A Bitter Bottom – Call It What You Will

SoberMummy’s new post was unexpectedly provoking for me. Quite shortly after I started this blog I wrote that I was wrestling with the concepts of alcoholic and alcoholism, but I did not really draw any conclusions then and, as my reaction to SM’s friend made clear this morning, I have not yet come to terms. I have been kind of mulling over another post following on from the first one about this, and this morning I was all fired up and ready to go. I realised, though, that I was not responding from a healthy place. 

I do believe that there is a lot of work to be done – for myself and in wider discussion – on this important and extremely complex subject, but one of the things that I have been thinking about today is how important it is to tread with care and kindness around matters of identity. How personal, and sacred, our identities are to us, yet they exist almost by definition in the collective. If I am to claim (or reject) alcoholic as part of my own identity, I necessarily enter a shared a space, about which many other people have deep feelings and beliefs.  

The second reason I realised I was not ready to weigh in here is my very personal and emotional response to the post. I believe that I was insanely lucky to come to sobriety when and how I did. By grace, my drinking has been without obvious or evidently irreparable consequences. No dui’s, no great physical harm to myself and none to my kids, and my marriage has survived despite my neglect and selfishness. Indeed, in these (still) early days of my new life and as I begin to reckon with my past, my husband’s love and steadfastness are gifts whose magnitude and generosity I can hardly bear to contemplate. 

Before I stopped drinking my thinking went along the lines of, “As long as I don’t get to the point of being an actual alcoholic, I won’t have to stop completely. Forever. How awful that must be.” Today I saw clearly how dangerous this is. On some secretsecretsecret level, I have been telling myself that I stopped in time. I stopped before I became an alcoholic. All these weeks of doing all this work of not drinking and I have been holding open a little escape hatch. I’ve been setting myself up to fail. 

What I am sitting with tonight is this. Whether or not I claim this identity, however complex and nuanced it is, it is not one of degree. I was bad enough. I was sad enough. I was sick enough. I was hurting myself and my family enough and enough was too, too much. 

I intended including the story of my “bottom” moment in this post (hence its title) as part of the process of really cementing for myself what my drinking was like and why this fragile sobriety is so precious and utterly essential to the life I want for myself and my family, but I have run out of day and steam. I need to do it, and I think I need to post it here as I don’t seem to have quite got the hang of being totally honest with myself, but it will keep for another day. Today is day 57, and I am so very grateful to be here.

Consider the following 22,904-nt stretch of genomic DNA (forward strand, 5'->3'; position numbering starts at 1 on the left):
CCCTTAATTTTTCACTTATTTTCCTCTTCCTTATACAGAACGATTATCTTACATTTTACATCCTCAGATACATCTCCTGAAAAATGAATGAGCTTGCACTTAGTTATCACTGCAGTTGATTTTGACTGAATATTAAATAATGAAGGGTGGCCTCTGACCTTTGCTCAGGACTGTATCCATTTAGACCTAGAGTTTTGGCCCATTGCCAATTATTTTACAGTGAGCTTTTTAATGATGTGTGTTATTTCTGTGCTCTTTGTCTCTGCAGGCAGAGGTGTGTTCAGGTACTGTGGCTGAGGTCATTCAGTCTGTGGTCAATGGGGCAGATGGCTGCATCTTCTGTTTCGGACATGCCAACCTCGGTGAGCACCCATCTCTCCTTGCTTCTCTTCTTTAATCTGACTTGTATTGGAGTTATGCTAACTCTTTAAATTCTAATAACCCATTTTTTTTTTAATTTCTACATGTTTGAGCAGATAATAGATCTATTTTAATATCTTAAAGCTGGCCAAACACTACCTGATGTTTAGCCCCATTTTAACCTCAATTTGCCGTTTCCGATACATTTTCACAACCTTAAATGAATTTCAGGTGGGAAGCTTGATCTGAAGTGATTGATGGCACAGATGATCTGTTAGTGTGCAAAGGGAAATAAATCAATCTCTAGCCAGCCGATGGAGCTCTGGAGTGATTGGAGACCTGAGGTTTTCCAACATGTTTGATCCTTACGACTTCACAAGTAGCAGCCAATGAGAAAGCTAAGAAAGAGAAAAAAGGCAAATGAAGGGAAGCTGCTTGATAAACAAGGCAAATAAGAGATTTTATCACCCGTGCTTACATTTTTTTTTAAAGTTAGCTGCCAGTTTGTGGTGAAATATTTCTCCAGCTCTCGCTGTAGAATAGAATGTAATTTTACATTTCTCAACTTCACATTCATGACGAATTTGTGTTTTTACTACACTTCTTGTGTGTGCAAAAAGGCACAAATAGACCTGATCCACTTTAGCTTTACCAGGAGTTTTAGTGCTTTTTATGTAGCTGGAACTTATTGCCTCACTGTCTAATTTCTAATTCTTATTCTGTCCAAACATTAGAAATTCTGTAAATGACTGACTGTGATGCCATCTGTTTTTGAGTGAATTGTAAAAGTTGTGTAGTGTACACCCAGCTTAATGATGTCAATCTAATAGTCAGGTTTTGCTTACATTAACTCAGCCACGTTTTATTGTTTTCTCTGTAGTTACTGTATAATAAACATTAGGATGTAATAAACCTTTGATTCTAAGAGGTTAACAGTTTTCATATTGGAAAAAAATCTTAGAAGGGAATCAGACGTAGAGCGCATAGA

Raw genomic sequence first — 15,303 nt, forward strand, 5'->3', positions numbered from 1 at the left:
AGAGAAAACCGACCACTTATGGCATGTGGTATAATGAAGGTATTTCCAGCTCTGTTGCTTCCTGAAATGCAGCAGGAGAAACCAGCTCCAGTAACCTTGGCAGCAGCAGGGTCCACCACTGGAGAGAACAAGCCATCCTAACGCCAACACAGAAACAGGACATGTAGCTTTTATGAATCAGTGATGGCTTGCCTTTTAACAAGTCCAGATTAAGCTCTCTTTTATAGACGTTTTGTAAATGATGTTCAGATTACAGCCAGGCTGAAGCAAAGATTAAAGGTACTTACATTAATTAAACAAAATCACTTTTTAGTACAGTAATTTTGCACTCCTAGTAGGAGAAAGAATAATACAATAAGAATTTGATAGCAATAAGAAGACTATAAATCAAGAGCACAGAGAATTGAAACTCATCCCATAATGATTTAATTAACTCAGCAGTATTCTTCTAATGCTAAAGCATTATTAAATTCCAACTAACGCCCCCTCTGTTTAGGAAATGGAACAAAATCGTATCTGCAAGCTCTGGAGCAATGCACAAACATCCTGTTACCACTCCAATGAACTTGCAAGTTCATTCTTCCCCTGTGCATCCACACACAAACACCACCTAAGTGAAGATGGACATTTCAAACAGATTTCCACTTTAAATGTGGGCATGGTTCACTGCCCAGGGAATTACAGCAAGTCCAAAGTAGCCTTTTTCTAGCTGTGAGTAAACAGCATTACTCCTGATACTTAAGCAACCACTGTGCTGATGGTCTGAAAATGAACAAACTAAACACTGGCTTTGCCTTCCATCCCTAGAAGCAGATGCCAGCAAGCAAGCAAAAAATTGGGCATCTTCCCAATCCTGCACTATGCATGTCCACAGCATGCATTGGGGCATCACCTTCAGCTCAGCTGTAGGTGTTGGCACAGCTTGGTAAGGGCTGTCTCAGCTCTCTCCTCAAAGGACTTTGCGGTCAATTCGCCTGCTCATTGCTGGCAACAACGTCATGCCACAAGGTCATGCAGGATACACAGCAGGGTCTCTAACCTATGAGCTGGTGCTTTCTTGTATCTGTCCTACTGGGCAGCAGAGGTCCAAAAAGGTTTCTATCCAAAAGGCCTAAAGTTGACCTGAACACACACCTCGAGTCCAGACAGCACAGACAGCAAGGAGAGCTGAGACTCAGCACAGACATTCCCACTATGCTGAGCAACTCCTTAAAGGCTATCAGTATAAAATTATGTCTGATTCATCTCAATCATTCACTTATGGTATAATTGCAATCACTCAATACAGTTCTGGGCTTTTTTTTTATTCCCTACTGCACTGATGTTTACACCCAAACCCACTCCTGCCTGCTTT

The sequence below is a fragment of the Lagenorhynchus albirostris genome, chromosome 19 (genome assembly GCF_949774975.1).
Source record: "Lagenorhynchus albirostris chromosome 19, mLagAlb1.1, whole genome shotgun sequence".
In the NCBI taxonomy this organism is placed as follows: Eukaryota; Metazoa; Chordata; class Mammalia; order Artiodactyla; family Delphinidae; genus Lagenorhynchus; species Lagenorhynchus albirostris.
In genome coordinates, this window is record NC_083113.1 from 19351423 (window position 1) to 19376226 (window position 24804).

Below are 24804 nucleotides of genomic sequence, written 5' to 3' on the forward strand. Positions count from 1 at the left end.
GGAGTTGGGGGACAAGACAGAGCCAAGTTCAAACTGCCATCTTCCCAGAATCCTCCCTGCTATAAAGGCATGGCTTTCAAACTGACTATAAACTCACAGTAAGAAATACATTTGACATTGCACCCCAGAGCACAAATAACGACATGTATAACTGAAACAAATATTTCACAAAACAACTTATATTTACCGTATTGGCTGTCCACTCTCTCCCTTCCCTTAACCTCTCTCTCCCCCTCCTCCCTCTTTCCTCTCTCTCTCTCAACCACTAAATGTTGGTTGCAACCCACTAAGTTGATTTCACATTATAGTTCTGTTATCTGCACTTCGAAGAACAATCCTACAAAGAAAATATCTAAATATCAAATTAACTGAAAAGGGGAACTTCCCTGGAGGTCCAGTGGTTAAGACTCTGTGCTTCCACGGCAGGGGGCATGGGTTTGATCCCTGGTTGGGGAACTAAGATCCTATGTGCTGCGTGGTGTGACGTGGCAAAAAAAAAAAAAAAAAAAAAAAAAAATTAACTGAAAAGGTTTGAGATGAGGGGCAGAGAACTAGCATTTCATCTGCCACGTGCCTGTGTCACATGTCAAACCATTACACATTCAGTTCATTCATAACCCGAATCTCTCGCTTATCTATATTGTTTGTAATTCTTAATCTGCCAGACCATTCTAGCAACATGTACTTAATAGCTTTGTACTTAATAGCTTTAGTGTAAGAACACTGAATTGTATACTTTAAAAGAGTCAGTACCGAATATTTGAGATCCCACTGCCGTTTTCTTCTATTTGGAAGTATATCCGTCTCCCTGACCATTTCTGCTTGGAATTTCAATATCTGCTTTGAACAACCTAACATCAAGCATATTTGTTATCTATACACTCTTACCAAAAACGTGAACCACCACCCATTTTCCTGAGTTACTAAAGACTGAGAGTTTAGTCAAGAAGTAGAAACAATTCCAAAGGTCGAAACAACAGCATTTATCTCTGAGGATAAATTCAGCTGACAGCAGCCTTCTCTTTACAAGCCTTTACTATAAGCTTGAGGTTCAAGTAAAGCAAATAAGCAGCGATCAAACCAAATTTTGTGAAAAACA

15 thoughts on “A Bitter Bottom – Call It What You Will”

      1. I’d rather have commented more than that, but it’s after 3am here and although this must be my insomnia night, I do need to sleep lol. I wanted you to know I’d read it, and that I am rooting for you!


  1. The most important thing for a path to sobriety is that you know on a visceral level that your brain pathways have been permanently altered and that ‘normal drinking’ is not an option anymore. This is where AA is very useful becasue you admit that you have no control over it and that you can never return to normal drinking. It’s a definite statement and admission and leaves no back doors open to thinking you are taking a ‘break’ and can then try to drink again. I know for myself that this is the case, Lord I’ve done enough drinking research to know this. Still I have trouble with calling it a desease and also getting up in meetings and identifying myself as an alcoholic. The issue lies (for me anyway) in the ‘overidentification’ with a disease model of recovery. The words are anctually just words, it’s the meaning we attach to them that hold the power. Smart recovery resonates more strongly with me. Having said that I firmly believe that where AA is really helful is that it is very clear that that you can never return to normal drinking which is what a lot of ‘problem drinkers’ try to do because they havent made the admission of being an alcoholic.

    Liked by 3 people

  2. The World Health Organisation hasn’t used the term ‘alcoholic’ or ‘alcoholism’ since 1979. Time the rest of the world caught up?!

    (With the usual caveat that you can call yourself whatever you damn well like if it helps you stay sober.) xx

    Liked by 1 person

    1. 🤗 Thanks Prim. I think sometimes words get kind of “used up” – so much weight and energy gets attached to them that they don’t mean what they are supposed to any more. For the time being I am pretty happy to call myself Jade (which is my name!) and sober. Happy Friday to you! xx


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